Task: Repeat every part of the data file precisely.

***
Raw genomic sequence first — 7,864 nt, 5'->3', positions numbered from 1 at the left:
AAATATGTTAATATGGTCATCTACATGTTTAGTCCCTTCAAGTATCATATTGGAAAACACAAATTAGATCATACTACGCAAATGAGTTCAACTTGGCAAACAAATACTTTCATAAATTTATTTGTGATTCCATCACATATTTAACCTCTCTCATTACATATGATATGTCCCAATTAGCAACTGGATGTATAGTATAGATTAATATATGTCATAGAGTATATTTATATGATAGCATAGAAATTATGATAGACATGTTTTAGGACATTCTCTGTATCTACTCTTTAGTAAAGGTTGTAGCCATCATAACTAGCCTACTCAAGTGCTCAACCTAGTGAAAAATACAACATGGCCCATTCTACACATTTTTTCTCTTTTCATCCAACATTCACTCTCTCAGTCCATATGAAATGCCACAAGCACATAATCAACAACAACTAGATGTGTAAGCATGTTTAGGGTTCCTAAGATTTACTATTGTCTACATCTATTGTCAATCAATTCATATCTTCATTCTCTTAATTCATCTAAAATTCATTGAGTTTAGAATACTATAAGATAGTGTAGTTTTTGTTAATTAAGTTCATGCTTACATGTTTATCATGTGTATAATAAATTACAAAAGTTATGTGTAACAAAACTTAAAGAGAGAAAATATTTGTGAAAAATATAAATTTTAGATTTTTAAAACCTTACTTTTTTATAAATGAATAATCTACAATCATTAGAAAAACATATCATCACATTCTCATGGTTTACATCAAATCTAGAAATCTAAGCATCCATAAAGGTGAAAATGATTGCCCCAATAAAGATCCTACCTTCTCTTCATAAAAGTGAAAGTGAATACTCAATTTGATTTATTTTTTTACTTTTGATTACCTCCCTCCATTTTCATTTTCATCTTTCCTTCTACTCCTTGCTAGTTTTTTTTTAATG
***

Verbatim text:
Raw genomic sequence first — 7,864 nt, 5'->3', positions numbered from 1 at the left:
AAATATGTTAATATGGTCATCTACATGTTTAGTCCCTTCAAGTATCATATTGGAAAACACAAATTAGATCATACTACGCAAATGAGTTCAACTTGGCAAACAAATACTTTCATAAATTTATTTGTGATTCCATCACATATTTAACCTCTCTCATTACATATGATATGTCCCAATTAGCAACTGGATGTATAGTATAGATTAATATATGTCATAGAGTATATTTATATGATAGCATAGAAATTATGATAGACATGTTTTAGGACATTCTCTGTATCTACTCTTTAGTAAAGGTTGTAGCCATCATAACTAGCCTACTCAAGTGCTCAACCTAGTGAAAAATACAACATGGCCCATTCTACACATTTTTTCTCTTTTCATCCAACATTCACTCTCTCAGTCCATATGAAATGCCACAAGCACATAATCAACAACAACTAGATGTGTAAGCATGTTTAGGGTTCCTAAGATTTACTATTGTCTACATCTATTGTCAATCAATTCATATCTTCATTCTCTTAATTCATCTAAAATTCATTGAGTTTAGAATACTATAAGATAGTGTAGTTTTTGTTAATTAAGTTCATGCTTACATGTTTATCATGTGTATAATAAATTACAAAAGTTATGTGTAACAAAACTTAAAGAGAGAAAATATTTGTGAAAAATATAAATTTTAGATTTTTAAAACCTTACTTTTTTATAAATGAATAATCTACAATCATTAGAAAAACATATCATCACATTCTCATGGTTTACATCAAATCTAGAAATCTAAGCATCCATAAAGGTGAAAATGATTGCCCCAATAAAGATCCTACCTTCTCTTCATAAAAGTGAAAGTGAATACTCAATTTGATTTATTTTTTTACTTTTGATTACCTCCCTCCATTTTCATTTTCATCTTTCCTTCTACTCCTTGCTAGTTTTTTTTTAATG